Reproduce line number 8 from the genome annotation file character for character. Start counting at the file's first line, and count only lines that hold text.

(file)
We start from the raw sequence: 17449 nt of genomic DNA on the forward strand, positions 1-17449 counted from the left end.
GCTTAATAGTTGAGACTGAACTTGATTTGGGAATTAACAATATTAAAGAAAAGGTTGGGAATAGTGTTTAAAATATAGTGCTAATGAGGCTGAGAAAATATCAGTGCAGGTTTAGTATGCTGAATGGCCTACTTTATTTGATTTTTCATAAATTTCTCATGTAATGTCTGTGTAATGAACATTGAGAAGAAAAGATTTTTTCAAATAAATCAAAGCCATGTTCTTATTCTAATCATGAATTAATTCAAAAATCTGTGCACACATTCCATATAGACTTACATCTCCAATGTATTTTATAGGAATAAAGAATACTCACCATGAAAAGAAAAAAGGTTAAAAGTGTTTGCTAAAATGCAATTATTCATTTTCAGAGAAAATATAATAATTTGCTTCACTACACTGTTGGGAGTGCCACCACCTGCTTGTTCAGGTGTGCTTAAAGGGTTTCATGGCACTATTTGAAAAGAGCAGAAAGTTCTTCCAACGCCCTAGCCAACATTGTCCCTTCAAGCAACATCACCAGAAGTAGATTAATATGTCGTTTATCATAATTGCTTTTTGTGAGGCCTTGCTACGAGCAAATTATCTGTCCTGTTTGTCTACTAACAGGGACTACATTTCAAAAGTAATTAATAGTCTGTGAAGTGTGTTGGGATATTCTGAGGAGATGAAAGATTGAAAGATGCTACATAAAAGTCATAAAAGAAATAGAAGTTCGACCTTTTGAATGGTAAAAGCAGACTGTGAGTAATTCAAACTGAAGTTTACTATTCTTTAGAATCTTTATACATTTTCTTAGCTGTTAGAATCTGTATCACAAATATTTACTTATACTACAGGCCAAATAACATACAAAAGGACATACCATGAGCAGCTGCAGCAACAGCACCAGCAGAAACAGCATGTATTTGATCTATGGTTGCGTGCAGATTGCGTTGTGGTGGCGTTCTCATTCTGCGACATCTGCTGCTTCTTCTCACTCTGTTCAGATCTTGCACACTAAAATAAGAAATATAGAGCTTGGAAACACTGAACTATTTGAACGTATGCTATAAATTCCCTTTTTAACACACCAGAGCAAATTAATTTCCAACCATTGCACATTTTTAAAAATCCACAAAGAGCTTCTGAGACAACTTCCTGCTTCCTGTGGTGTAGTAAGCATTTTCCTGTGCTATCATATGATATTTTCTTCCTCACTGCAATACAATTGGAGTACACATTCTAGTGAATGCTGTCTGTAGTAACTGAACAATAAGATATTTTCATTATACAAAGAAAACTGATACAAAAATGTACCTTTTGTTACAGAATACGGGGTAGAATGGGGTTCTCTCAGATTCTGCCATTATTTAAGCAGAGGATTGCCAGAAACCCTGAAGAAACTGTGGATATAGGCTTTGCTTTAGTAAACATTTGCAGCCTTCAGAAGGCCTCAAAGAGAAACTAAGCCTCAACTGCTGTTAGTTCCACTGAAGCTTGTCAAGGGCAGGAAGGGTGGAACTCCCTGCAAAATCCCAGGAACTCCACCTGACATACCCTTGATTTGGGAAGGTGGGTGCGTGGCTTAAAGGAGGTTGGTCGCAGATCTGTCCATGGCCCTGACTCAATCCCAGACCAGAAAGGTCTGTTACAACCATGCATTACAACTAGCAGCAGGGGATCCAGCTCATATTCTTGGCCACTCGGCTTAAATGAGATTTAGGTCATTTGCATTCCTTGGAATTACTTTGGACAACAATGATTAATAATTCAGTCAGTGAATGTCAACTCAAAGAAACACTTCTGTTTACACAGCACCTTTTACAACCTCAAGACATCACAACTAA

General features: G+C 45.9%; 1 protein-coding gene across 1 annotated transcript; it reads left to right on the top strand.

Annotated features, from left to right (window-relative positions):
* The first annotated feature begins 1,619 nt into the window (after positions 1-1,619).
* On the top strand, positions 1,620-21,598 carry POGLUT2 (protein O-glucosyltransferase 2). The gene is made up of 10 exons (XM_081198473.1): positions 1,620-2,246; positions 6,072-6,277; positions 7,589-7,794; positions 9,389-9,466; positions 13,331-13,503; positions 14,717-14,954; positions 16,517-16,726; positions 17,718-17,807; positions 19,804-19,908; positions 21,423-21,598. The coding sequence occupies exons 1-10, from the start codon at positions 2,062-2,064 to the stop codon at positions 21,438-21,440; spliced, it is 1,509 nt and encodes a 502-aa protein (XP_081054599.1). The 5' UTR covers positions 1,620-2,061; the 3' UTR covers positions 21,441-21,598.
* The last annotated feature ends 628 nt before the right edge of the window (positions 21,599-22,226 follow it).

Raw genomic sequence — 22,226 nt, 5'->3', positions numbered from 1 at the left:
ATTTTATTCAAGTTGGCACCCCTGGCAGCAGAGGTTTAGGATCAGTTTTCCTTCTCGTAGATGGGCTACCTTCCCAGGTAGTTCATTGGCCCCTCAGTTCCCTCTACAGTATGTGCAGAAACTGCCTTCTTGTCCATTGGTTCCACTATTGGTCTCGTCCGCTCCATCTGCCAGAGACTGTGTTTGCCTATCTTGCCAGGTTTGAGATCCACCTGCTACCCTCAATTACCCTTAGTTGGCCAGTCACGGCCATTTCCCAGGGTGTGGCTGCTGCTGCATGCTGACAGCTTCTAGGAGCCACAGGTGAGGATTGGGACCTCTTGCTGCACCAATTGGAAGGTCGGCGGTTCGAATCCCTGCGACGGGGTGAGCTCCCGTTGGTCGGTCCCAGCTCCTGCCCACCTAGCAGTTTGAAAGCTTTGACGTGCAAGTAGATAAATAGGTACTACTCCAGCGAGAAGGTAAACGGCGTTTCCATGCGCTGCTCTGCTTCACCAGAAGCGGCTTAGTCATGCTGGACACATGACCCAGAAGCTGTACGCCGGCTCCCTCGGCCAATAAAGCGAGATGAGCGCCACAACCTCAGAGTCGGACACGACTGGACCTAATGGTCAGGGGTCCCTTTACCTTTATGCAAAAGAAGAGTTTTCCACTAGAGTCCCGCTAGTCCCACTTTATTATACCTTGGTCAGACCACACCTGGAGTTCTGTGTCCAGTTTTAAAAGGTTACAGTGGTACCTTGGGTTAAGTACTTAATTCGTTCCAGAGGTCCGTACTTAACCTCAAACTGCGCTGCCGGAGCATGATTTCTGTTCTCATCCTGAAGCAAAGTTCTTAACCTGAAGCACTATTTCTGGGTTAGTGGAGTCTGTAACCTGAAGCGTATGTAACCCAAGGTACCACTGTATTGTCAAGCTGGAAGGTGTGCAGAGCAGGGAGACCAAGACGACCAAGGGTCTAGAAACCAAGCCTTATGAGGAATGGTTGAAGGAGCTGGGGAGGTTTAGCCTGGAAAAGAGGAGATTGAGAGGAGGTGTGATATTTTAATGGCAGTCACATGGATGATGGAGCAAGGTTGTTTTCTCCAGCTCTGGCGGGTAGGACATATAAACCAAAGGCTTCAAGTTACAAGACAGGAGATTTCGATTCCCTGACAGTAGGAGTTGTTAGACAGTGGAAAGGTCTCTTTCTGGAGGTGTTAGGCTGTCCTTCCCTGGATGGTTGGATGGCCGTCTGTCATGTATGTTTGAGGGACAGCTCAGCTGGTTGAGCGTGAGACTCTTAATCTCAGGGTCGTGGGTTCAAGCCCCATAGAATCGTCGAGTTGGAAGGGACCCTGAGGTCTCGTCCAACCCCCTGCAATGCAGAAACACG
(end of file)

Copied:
Raw genomic sequence — 22,226 nt, 5'->3', positions numbered from 1 at the left: